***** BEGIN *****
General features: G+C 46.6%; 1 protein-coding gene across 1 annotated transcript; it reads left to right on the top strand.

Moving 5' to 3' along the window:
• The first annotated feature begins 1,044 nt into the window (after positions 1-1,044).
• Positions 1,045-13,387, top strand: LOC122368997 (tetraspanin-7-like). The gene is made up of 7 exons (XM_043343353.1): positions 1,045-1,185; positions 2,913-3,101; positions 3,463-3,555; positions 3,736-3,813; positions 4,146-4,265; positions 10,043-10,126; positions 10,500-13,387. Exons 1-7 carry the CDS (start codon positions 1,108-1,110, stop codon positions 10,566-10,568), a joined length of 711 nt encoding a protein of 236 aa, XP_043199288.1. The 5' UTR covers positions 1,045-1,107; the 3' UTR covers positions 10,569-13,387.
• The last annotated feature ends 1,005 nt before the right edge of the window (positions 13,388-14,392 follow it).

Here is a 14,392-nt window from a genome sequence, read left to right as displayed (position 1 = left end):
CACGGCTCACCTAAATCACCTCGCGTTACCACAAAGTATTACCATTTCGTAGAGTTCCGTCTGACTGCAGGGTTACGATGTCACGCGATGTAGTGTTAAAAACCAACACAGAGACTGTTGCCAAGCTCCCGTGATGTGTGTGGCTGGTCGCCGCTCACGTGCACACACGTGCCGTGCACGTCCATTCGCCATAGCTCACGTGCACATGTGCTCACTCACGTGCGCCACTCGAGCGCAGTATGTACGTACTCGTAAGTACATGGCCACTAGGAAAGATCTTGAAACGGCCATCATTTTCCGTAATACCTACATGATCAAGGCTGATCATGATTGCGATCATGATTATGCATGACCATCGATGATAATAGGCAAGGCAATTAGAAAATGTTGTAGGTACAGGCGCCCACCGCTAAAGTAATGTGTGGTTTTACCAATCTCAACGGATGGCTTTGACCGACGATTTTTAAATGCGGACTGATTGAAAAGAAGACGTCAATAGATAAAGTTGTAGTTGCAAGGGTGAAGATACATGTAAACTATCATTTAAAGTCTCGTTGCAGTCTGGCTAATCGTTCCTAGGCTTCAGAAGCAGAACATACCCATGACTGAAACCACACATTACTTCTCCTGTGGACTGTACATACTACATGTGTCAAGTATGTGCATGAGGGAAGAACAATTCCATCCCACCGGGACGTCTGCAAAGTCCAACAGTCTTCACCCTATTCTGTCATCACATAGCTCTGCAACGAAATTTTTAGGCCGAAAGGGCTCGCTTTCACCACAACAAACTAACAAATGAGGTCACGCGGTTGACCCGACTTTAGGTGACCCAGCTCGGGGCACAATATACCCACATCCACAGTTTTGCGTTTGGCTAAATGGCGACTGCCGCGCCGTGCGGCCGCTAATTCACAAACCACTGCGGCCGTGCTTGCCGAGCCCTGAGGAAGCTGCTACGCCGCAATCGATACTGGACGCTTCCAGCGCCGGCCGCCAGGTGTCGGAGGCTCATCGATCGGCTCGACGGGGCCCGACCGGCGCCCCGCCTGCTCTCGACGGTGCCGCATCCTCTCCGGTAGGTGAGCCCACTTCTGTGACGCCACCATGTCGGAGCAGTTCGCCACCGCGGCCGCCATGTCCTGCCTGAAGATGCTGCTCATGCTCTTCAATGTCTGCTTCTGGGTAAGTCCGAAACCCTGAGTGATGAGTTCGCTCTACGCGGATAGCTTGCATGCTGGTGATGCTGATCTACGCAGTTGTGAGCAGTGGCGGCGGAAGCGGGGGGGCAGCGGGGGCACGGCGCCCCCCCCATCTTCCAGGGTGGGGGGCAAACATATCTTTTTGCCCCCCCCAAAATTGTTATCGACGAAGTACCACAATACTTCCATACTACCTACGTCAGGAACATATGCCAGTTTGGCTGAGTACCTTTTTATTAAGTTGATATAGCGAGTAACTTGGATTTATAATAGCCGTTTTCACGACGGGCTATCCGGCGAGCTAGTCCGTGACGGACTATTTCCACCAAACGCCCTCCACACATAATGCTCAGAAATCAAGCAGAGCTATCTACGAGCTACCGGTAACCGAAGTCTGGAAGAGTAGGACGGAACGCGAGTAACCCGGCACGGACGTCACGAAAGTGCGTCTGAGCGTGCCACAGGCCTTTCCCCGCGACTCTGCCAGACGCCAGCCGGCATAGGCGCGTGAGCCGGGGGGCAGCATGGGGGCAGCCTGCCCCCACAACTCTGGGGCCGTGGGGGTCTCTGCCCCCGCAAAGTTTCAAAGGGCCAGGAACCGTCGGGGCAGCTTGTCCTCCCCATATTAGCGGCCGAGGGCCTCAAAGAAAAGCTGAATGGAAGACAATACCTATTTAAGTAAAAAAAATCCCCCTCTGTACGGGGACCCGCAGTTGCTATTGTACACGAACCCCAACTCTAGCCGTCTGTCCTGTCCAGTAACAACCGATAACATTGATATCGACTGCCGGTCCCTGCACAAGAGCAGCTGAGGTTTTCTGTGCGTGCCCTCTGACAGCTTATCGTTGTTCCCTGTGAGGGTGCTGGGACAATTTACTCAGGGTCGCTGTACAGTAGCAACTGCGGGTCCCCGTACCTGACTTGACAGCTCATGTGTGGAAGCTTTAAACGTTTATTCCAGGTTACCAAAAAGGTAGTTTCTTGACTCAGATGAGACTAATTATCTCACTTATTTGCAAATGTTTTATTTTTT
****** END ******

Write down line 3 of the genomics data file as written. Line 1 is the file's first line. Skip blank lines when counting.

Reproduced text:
• The first annotated feature begins 1,044 nt into the window (after positions 1-1,044).